Quick Takes

Last week, I attended a wellness event locally and I had the chance to meet some people in the community that I hadn’t previously known.

Most of the people attending the event were there for fat loss and each person had their own unique challenges that they shared with others.

I realized that many of the circumstances I heard about were simply glimpses into the lives of those who are struggling to improve their health in ways that make sense to them.

It’s a slightly different post than normal but I wanted to share some of what I heard at that event and my quick take on what each person could do to get a little bit closer to where they want to be. The names have been changed.

Sarah said she was attending because she wanted to lose weight. If I had to estimate, Sarah’s in her 60s. She said that she sits most of the day and doesn’t feel like she has a lot of motivation. By her admission, Sarah said she’s been told she doesn’t have a very good attitude about things and (her words): “I’m kind of a negative person.”

Sarah, I’d love to see you get some steps in. You don’t have to do anything too taxing. Just make a conscious effort to improve your step count and (if possible) get outside to do it. I think being outside would be good for you, even if you have to bundle up to navigate the cold weather. When you’re ready to tackle more than just steps, you can. But start small, and focus on increasing that daily step count. It could do wonders not only for your sedentary life but for your mental health as well.

Joel said he was attending because he is recently widowed. He’s lost his sense of identity since his wife passed and now it’s just him, alone at home with his dog. I would estimate Joel is in his 60s or 70s.

Joel, I think we need to get you in some type of community. Perhaps one with other widows so that you have a community of people who understand and can relate to your grieving process. But, aside from that, I think you may need to join some type of gym. It can be large or small but make sure it has enough of the amenities that you feel drawn to: cardio equipment, maybe a pool, a weight room, classes, etc. You need to be around other people and not have so much time, alone with your thoughts. Get your body moving, find a “tribe” of people you can connect with and start writing this next chapter of your life. It won’t bring your wife back but it will help you forge a new identity as you adjust.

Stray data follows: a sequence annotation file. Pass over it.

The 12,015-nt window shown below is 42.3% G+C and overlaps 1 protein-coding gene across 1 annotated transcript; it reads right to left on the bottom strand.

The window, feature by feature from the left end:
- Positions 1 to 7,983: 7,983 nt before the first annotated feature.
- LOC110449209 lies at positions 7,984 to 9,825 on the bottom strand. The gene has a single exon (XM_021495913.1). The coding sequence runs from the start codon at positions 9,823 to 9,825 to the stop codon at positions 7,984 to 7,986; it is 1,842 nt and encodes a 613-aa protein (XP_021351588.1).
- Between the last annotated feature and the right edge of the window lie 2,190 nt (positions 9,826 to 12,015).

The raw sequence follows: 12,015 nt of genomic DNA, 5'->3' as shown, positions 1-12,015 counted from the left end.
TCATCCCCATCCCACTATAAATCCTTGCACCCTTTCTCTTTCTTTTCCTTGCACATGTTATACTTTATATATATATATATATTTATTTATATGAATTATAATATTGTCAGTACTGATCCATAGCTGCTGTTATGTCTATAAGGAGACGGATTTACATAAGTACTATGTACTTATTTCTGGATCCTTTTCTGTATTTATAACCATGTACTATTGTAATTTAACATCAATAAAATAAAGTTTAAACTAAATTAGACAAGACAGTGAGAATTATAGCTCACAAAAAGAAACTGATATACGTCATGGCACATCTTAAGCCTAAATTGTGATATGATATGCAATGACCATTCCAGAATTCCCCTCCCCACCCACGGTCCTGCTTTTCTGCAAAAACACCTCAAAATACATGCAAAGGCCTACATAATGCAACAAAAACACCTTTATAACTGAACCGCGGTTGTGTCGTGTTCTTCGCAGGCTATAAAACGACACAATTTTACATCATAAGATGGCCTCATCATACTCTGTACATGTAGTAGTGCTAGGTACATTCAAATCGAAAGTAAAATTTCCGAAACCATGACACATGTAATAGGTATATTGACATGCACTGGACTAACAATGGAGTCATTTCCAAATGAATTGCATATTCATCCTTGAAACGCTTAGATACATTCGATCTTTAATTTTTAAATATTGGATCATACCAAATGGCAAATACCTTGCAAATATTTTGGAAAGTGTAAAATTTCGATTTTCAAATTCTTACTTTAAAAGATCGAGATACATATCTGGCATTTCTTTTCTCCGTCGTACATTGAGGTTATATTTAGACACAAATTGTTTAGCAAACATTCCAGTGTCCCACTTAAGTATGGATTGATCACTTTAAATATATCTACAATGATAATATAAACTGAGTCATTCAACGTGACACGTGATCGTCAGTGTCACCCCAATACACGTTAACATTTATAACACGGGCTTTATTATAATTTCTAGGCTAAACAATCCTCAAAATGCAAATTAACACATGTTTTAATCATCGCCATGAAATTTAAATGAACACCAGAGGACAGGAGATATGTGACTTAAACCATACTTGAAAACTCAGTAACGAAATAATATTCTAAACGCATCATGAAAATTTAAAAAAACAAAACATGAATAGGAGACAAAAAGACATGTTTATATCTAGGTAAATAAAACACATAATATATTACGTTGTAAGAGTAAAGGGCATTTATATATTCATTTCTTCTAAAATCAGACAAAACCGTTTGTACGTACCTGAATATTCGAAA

Ruth remarked that she’s been called an “overexerciser”. She does a class based exercise program often 2x/day and walks with her husband several times a week. Recently, her husband has been diagnosed with a neurological condition which will dramatically change how their lives play out now that they are at retirement age. I believe Ruth is in her 60s.

Ruth, I love that you have no fear of exercise. However, I’d really like to see you do something that incorporates strength as a focus. If you could swap out 2 days per week of your two-a-days in the group exercise class for something that is strength focused (as opposed to cardio focused), I think it would be really beneficial for you. As your husband’s health continues to decline, you’ll appreciate and need that physical strength to help him. It will change the way you view your body, and you’ll never regret it.

Janice said she was looking for fat loss but felt like she had too much conflicting information coming in and didn’t know where to start: which diet is best, which way to train that helps with fat loss the most, and does she really have to give up chocolate?

Janice, you’re not alone. There is an overabundance of information out there and there is no sign of it slowing down. One person says: eat more protein, another says: protein is overhyped. One person says: do HIIT classes for fat loss and another person says: go for a run. My advice: start simply. Take your diet “as-is” and see where you can cut back slightly. You don’t have to go overboard. You can leave a little bit behind on your plate or you can opt to not have that snack. Just let those decisions compound over time. As for exercise, do what feels right to your body without overthinking “How many calories does this burn”? Exercise for your mental and physical health NOT because it burns a boatload of calories. As for chocolate: have it and enjoy it. Don’t deprive yourself of it but find a kind that you truly love and see if you can make it a part of your day.